How Long Do Dental Implants Last?
Major advancements in dentistry within recent years have helped dentists achieve amazing results for their patients. Modern tools and techniques allow patients to attain beautiful, healthy smiles while reducing any discomfort and improving recovery times. Dental implants are one of the best of these advancements by far. They feel and behave just like natural teeth.
But the big question is: How long do they last?
What Is A Dental implant?
A dental implant is a durable and discreet solution for people looking to replace missing or damaged teeth. Modern implants are almost identical to natural teeth — looking and acting like the real thing.
It consists of a titanium screw that is placed directly into bone, replacing your missing tooth root. After it has been fitted, the bone surrounding your implant will gradually grow around it, eventually fusing to it. This holds the titanium screw firmly in place. A false tooth (a crown) is then fitted to the top of the implant. The false tooth (or teeth) is similar in shape, size, and color to your existing teeth. The crown(s) will blend in naturally with your smile and be indistinguishable from your natural teeth.
How Long Do Dental Implants Last?
These types of implants are designed to be a permanent solution to tooth loss, meaning, with proper care, they should last a lifetime. Their success rate is as high as 98%. Compare this to dentures which typically last 5-7 years and bridges which last 7-10 years. Once the bone cells fuse with the titanium screw, this implant essentially becomes part of the jawbone, acting as a highly stable tooth root, impervious to decay. While the screw (or implant) is typically permanent, it is possible for the lifespan to be reduced by certain factors. Implant failure is also possible if any factors interfere with the osseointegration, or bonding of the implant to the bone tissue.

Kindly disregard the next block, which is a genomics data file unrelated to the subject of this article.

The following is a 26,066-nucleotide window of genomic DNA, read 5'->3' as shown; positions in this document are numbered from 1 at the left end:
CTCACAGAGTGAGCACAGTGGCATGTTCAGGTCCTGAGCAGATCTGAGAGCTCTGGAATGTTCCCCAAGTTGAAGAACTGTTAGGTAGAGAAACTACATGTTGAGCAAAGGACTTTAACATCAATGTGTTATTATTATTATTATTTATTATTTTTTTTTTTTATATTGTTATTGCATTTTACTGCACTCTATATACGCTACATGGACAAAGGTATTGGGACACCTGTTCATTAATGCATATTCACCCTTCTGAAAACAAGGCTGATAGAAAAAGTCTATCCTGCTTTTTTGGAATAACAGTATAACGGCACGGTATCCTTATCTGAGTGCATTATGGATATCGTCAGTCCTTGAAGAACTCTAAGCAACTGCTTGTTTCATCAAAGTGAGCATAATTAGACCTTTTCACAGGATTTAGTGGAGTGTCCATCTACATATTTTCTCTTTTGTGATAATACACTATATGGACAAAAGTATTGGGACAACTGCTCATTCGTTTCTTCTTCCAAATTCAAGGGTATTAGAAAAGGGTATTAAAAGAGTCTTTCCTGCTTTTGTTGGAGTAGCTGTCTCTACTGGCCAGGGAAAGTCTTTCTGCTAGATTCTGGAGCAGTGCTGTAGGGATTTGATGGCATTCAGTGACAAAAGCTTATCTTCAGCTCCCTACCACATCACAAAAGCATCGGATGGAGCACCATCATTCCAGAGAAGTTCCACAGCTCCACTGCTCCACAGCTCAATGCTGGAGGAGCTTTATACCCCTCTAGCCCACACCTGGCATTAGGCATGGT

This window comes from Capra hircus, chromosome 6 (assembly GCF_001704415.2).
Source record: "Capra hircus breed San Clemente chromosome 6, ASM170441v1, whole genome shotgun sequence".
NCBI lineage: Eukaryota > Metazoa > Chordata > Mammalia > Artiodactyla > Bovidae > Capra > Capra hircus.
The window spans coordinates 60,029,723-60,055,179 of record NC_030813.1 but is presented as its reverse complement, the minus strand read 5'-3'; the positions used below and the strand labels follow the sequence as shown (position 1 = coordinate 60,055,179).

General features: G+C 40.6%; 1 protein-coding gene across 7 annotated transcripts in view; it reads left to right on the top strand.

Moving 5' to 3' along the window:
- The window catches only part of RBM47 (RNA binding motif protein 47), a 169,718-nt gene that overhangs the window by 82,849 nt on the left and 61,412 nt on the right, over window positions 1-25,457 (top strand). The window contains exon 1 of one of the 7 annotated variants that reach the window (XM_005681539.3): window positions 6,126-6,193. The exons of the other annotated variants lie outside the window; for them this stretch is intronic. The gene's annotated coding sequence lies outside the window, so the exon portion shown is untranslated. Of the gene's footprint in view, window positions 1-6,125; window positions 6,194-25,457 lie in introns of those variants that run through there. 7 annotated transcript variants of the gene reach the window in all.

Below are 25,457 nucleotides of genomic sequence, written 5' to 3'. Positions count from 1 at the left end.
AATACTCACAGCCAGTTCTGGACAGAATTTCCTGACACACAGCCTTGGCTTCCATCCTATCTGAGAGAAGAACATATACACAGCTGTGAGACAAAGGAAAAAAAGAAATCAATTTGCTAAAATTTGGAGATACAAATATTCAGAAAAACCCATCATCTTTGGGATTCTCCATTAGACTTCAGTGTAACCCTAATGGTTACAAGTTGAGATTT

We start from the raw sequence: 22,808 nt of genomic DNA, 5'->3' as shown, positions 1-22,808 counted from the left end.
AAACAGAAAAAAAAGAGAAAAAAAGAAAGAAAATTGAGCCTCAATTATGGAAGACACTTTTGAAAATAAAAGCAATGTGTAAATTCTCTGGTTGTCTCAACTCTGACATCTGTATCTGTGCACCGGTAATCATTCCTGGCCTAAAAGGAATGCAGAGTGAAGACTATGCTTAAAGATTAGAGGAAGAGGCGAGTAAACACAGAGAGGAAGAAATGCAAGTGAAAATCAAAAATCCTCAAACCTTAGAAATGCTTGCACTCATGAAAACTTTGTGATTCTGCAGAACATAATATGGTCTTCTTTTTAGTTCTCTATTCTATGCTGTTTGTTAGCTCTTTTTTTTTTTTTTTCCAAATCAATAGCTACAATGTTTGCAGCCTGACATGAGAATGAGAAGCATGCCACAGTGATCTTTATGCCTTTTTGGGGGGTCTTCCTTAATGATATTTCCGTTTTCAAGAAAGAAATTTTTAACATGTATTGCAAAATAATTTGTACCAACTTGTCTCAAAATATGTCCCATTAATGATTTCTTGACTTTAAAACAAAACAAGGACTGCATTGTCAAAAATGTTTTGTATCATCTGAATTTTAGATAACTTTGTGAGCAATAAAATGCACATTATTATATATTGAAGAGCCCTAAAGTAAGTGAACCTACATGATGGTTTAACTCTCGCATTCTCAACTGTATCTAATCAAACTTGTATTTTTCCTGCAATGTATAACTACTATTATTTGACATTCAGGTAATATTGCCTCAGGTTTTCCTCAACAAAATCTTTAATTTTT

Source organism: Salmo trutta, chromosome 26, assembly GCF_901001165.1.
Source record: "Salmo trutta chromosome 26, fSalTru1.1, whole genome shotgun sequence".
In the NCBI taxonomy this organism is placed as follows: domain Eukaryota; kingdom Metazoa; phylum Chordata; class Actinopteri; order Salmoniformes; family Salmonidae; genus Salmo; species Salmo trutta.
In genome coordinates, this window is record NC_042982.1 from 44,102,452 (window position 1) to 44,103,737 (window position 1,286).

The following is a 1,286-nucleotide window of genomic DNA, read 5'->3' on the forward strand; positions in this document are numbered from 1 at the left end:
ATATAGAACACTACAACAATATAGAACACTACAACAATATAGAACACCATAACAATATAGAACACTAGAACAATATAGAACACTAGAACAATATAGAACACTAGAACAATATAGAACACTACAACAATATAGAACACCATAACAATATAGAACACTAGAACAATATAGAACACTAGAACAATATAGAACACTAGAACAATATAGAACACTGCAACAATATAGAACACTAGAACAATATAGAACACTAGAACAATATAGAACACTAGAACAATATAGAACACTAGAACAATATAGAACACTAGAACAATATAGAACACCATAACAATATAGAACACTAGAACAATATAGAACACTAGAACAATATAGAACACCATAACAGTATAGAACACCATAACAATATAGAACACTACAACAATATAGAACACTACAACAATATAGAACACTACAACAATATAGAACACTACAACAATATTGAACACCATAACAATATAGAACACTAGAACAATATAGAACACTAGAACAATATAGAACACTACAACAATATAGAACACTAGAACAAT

What Factors May Reduce The Life of Dental Implants?
While this solution certainly holds up to the test of time, it does not mean that they are immune to failure or malfunction. They can fall short of expectations under certain conditions. Factors that may impact the life of dental implants include:
- Poor oral hygiene
- Teeth grinding
- Poorly executed procedure
- Existing medical conditions
Poor oral hygiene
Just like natural teeth, dental implants perform best when you maintain proper oral hygiene. This includes brushing at least twice a day, flossing daily, cutting down on sweets, and seeing your dentist an average of twice per year. When your mouth isn’t healthy, you become more susceptible to other conditions, including gum disease, caused by the accumulation of plaque. If plaque buildup occurs around the area of the implant, it can lead to implant failure.
There are many well-known, harmful effects of smoking. Dental implant failure is just one more, albeit a lesser-known effect. Nicotine restricts blood flow to the gums, which slows the healing process and contributes to inflammation of the gum tissue around an implant. Tobacco users have an increased implant failure rate of approximately 20%.